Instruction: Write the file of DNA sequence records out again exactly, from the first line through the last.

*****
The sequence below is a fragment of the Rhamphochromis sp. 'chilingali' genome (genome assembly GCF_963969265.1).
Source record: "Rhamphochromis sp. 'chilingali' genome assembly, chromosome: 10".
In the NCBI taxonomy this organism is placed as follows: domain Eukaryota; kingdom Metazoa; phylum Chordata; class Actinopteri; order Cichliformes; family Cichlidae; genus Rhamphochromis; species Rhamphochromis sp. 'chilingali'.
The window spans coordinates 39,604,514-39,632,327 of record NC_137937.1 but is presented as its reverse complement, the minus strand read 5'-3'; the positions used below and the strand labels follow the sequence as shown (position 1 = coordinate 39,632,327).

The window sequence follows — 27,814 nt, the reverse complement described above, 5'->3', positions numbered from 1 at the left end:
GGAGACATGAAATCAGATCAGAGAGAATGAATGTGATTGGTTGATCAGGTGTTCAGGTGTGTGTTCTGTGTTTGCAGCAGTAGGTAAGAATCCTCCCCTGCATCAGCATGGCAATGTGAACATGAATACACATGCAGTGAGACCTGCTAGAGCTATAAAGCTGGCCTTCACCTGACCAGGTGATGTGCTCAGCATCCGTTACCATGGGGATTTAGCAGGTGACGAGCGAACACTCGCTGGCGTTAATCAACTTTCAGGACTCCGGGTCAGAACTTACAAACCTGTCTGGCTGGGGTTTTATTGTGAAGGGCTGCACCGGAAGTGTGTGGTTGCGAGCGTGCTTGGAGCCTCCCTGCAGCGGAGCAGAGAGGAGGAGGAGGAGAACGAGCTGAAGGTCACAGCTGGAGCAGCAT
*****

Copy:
The sequence below is a fragment of the Rhamphochromis sp. 'chilingali' genome (genome assembly GCF_963969265.1).
Source record: "Rhamphochromis sp. 'chilingali' genome assembly, chromosome: 10".
In the NCBI taxonomy this organism is placed as follows: domain Eukaryota; kingdom Metazoa; phylum Chordata; class Actinopteri; order Cichliformes; family Cichlidae; genus Rhamphochromis; species Rhamphochromis sp. 'chilingali'.
The window spans coordinates 39,604,514-39,632,327 of record NC_137937.1 but is presented as its reverse complement, the minus strand read 5'-3'; the positions used below and the strand labels follow the sequence as shown (position 1 = coordinate 39,632,327).

The window sequence follows — 27,814 nt, the reverse complement described above, 5'->3', positions numbered from 1 at the left end:
GGAGACATGAAATCAGATCAGAGAGAATGAATGTGATTGGTTGATCAGGTGTTCAGGTGTGTGTTCTGTGTTTGCAGCAGTAGGTAAGAATCCTCCCCTGCATCAGCATGGCAATGTGAACATGAATACACATGCAGTGAGACCTGCTAGAGCTATAAAGCTGGCCTTCACCTGACCAGGTGATGTGCTCAGCATCCGTTACCATGGGGATTTAGCAGGTGACGAGCGAACACTCGCTGGCGTTAATCAACTTTCAGGACTCCGGGTCAGAACTTACAAACCTGTCTGGCTGGGGTTTTATTGTGAAGGGCTGCACCGGAAGTGTGTGGTTGCGAGCGTGCTTGGAGCCTCCCTGCAGCGGAGCAGAGAGGAGGAGGAGGAGAACGAGCTGAAGGTCACAGCTGGAGCAGCAT